23Jan/150

Stan Brakhage: Boulder Blues and Pearls and… (1993)

If you enjoy Can't Stop the Movies, contributions help me eat and pay rent. Please consider becoming a monthly Patron or sending a one-time contribution via PayPal.

Unlike previous entries, today's Stan Brakhage film is not readily available online but can be watched as part of The Criterion Collection's second "by Brakhage" volume.

Boulder Blues and Pearls and... - 1992As I've gone through this second collection of Stan Brakhage films I keep thinking how well his work would synch up with music but could never think of the right style.  A lot of the black and white portions of his films seem like they would work well with industrial, but Brakhage is rarely that overtly violent with his images.  It wasn't until the low electric hum of Boulder Blues and Pearls and... kicked in along with rigidly lined paints that I realized industrial is only a fit on the surface.  The rhythm of most Brakhage films would better fit experimental electronic artists like Aphex Twin or, more recently, Juan Atkins.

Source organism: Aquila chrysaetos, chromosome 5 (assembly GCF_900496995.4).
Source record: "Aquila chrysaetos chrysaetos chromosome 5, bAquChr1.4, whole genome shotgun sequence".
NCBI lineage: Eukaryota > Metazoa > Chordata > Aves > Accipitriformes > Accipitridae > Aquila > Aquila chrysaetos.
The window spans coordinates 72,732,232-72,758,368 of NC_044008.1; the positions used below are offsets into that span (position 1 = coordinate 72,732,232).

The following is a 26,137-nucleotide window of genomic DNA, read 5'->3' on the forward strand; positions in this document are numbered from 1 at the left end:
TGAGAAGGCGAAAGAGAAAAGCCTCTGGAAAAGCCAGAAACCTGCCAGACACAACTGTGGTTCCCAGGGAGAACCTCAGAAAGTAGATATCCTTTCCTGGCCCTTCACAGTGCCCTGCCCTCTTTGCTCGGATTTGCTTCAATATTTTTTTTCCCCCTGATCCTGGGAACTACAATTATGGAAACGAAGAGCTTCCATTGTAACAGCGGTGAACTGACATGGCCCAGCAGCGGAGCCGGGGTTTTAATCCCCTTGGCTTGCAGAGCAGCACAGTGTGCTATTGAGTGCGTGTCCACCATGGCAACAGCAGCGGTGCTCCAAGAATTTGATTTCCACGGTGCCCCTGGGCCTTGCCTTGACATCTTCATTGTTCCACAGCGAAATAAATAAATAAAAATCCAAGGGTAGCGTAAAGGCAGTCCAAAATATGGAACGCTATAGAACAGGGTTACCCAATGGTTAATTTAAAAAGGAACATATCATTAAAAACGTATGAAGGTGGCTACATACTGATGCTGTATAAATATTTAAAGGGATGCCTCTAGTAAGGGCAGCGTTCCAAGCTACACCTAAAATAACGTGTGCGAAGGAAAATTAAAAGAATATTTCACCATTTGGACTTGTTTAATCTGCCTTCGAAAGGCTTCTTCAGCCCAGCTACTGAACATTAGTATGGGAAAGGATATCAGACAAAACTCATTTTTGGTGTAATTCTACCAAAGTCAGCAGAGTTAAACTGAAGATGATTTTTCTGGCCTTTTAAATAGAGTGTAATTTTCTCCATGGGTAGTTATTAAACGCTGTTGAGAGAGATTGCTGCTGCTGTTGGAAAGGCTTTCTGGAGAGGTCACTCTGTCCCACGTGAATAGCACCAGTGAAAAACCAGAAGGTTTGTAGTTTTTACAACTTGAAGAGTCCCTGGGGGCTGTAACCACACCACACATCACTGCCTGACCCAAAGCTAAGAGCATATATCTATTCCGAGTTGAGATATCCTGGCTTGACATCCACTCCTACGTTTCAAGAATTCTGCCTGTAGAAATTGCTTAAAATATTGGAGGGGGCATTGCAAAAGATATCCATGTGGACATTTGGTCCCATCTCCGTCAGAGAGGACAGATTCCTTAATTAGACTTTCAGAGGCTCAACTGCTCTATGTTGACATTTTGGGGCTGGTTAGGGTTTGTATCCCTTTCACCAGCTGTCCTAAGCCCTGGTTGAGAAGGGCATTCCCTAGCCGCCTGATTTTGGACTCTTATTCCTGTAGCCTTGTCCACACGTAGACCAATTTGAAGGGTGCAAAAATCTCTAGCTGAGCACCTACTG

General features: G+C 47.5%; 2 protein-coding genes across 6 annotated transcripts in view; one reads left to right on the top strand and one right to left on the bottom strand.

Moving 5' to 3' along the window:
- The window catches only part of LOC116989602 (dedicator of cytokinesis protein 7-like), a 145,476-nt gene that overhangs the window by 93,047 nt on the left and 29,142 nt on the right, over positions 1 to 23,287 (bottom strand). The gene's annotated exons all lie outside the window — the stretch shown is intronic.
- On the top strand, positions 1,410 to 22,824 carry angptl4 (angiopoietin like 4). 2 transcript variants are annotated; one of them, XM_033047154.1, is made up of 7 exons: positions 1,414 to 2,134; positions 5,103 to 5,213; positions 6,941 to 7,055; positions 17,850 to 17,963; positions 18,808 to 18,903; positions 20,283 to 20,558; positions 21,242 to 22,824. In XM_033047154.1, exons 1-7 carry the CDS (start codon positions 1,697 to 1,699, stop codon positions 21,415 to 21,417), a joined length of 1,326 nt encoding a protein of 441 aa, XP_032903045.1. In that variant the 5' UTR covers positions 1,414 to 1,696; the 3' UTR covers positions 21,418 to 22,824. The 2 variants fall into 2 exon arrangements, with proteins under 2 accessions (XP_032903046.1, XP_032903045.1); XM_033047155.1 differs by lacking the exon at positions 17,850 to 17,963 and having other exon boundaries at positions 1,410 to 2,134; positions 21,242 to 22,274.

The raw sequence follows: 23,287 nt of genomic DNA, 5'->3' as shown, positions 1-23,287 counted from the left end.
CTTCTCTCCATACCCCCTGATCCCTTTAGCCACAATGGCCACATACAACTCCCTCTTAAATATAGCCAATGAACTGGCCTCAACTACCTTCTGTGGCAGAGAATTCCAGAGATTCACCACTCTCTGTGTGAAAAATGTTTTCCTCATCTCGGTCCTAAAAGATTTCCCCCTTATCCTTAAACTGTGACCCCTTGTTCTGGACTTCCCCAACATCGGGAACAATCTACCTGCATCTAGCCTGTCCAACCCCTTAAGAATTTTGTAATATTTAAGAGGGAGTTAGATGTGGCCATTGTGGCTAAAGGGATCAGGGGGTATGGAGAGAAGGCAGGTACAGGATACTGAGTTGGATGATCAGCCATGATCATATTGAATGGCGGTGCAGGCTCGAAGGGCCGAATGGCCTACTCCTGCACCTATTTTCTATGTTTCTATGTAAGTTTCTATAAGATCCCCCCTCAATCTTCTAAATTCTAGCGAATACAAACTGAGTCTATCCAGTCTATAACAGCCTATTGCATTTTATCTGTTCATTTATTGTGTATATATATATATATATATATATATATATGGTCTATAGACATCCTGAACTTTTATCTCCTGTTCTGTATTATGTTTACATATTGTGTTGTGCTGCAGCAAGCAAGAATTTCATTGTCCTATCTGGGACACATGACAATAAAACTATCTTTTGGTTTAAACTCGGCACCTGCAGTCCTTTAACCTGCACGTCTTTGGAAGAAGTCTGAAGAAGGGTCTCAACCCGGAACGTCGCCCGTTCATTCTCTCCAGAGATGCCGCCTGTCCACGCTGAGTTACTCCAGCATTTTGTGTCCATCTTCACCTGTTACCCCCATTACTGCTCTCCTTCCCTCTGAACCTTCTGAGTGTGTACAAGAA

They're such great fits for each other because of the way each takes a genre with already uncertain borders and create rigid spaces to fight against.  Boulder Blues dips into what could be considered some of the most conventional imagery Brakhage has implemented in his films.  But conventional here works in the same way Aphex Twin, along with fellow unconventional composer Philip Glass, used a popular song, David Bowie's "Heroes", and made it into a dangerous romantic's anthem to insanity.  Brakhage takes familiar images like pinball machines, clocks, and the nature he's returned to time and again, then funnels them through a nervous system on the verge of imploding as it tries to comprehend its own existence.